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good fortune was not far off. Entering the stable, he here found a horse entirely to his mind; so, without farther ceremony, he clapped on his saddle and housing with great composure, and was just going to mount, when the gentleman who owned the horse was apprized of a stranger's going to steal his property out of the stable. Upon asking the king, whom he had never seen, bluntly, how he presumed to meddle with his horse, Charles coolly replied, squeezing in his lips, which was his usual custom, that he took the horse because he wanted one; "for you see," continued he, "if I have none, I shall be obliged to carry the saddle myself." This answer did not seem at all satisfactory to the gentleman, who instantly drew his sword. In this the king was not much behind-hand with him, and to it they were going, when the guards by this time came up, and testified that surprise which was natural to see arms in the hand of a subject against his king. Imagine whether the gentleman was less surprised than they at his unpremeditated disobedience. His astonishment, however, was soon dissipated by the king, who, taking him by the hand, assured him he was a brave fellow, and himself would take care he should be provided for. This promise was afterwards fulfilled, and I have been assured the king made him a captain.



WHEN I reflect on the unambitious retirement in which I passed the earlier part of my life in the country, I cannot avoid feeling some pain in thinking that those happy days are never to return. In that retreat all nature seemed capable of affording pleasure: I then made no refinements on happiness, but could be pleased with the most awkward efforts of rustic mirth; thought cross purposes the highest stretch of human wit, and questions and commands the most rational amusement for spending the evening. Happy could so charming an illusion still continue. I find age and knowledge only contribute to sour our dispositions. My present enjoyments may be more refined, but they are



infinitely less pleasing. The pleasure Garrick gives can no way compare to that I have received from a country wag, who imitated a quaker's sermon. The music of Matei is dissonance to what I felt when our old dairymaid sang me into tears with Johnny Armstrong's Last Good Night, or the cruelty of Barbara Allan.

Writers of every age have endeavoured to shew that pleasure is in us, and not in the objects offered for our amusement. If the soul be happily disposed, every thing becomes a subject of entertainment, and distress will almost want a name. Every occurrence passes in review like the figures of a procession: some may be awkward, others ill dressed, but none but a fool is for this enraged with the master of the ceremonies.

I remember to have once seen a slave in a fortification in Flanders, who appeared no way touched with his situation. He was maimed, deformed, and chained; obliged to toil from the appearance of day till nightfall, and condemned to this for life; yet with all these circumstances of apparent wretchedness, he sang, would have danced, but that he wanted a leg, and appeared the merriest, happiest man of all the garrison. What a practical philosopher was here! a happy constitution supplied philosophy, and though seemingly destitute of wisdom, he was really wise. No reading or study had contributed to disenchant the fairy land around him. Every thing furnished him with an opportunity of mirth; and though some thought him, from his insensibility, a fool, he was such an idiot as philosophers might wish in vain to imitate.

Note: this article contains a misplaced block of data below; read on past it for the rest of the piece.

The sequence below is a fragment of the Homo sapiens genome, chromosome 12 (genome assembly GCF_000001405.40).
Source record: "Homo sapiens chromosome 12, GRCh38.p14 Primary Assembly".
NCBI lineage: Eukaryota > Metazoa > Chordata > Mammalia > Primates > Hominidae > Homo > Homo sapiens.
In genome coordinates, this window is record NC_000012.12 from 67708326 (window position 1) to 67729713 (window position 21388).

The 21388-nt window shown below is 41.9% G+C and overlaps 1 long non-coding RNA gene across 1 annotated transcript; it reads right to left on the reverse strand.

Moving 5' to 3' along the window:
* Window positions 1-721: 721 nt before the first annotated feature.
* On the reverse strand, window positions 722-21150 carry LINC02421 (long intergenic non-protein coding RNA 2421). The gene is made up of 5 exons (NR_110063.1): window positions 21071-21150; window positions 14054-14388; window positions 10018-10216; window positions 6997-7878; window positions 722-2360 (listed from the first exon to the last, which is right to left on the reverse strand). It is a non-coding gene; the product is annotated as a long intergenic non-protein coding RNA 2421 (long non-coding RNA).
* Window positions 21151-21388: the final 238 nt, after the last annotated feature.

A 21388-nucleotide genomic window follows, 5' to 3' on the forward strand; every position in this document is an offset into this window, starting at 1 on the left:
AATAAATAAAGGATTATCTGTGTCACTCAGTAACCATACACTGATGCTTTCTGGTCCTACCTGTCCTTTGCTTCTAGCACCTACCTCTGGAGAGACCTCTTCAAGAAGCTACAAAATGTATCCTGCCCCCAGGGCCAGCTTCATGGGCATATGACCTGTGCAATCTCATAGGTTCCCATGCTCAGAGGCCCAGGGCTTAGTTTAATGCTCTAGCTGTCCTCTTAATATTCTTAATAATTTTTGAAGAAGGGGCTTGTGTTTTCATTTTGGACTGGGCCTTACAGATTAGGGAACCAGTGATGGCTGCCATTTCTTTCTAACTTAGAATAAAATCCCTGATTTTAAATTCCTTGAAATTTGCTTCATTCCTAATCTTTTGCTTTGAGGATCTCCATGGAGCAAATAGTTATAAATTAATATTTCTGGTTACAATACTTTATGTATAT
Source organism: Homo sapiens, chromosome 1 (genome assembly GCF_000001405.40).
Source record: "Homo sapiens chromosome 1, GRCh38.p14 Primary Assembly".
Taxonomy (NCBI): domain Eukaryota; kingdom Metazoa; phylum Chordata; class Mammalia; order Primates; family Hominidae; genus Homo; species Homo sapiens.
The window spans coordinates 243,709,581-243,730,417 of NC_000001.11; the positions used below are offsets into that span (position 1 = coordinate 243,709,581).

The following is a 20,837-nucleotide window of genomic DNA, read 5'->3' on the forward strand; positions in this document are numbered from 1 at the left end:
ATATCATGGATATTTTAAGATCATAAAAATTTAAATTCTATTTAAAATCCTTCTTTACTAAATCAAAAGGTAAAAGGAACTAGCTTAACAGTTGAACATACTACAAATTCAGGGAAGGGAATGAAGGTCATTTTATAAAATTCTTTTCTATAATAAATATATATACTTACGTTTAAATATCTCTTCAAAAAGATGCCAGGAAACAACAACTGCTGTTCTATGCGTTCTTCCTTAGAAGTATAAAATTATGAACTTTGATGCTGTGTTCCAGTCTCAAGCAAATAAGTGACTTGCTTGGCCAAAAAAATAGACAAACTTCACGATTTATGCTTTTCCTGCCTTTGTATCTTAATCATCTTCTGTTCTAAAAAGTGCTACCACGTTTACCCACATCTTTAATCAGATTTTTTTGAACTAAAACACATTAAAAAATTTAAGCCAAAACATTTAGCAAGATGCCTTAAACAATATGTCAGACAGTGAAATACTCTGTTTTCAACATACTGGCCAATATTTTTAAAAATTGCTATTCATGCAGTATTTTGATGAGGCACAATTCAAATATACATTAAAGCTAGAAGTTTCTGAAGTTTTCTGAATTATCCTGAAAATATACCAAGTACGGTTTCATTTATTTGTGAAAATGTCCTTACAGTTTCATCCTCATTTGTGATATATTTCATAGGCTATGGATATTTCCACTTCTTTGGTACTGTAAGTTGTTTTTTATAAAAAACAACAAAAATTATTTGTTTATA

They who like him can place themselves on that side of the world, in which every thing appears in a ridiculous or pleasing light, will find something in every occurrence to excite their good humour. The most calamitous events, either to themselves or others, can bring no new affliction : the whole world is to them a theatre, on which comedies only are acted. All the bustle of heroism, or the rants of ambition, serve only to heighten the absurdity of the scene, and make the humour more poignant. They feel, in short, as little anguish at their own distress, or the complaints of others, as the undertaker, though dressed in black, feels sorrow at a funeral.

Of all the men I ever read of, the famous Cardinal de




Retz* possessed this happiness of temper in the highest degree. As he was a man of gallantry, and despised all that wore the pedantic appearance of philosophy, wherever pleasure was to be sold, he was generally foremost to raise the auction. Being an universal admirer of the fair sex, when he found one lady cruel, he generally fell in love with another, from whom he expected a more favourable reception; if she too rejected his addresses, he never thought of retiring into deserts, or pining in hopeless distress he persuaded himself, that instead of loving the lady, he only fancied he had loved her, and so all was well again. When fortune wore her angriest look, when he at last fell into the power of his most deadly enemy, Cardinal Mazarine, and was confined a close prisoner in the Castle of Valenciennes, he never attempted to support his distress by wisdom or philosophy, for he pretended to neither. He laughed at himself and his persecutor, and seemed infinitely pleased at his new situation. In this mansion of distress, though secluded from his friends, though denied all the amusements, and even the conveniencies of teased every our by the impertinence of wretches who were employed to guard him, he still retained his good humour, laughed at all their little spite, and carried the jest so far as to be revenged, by writing the life of his jailer.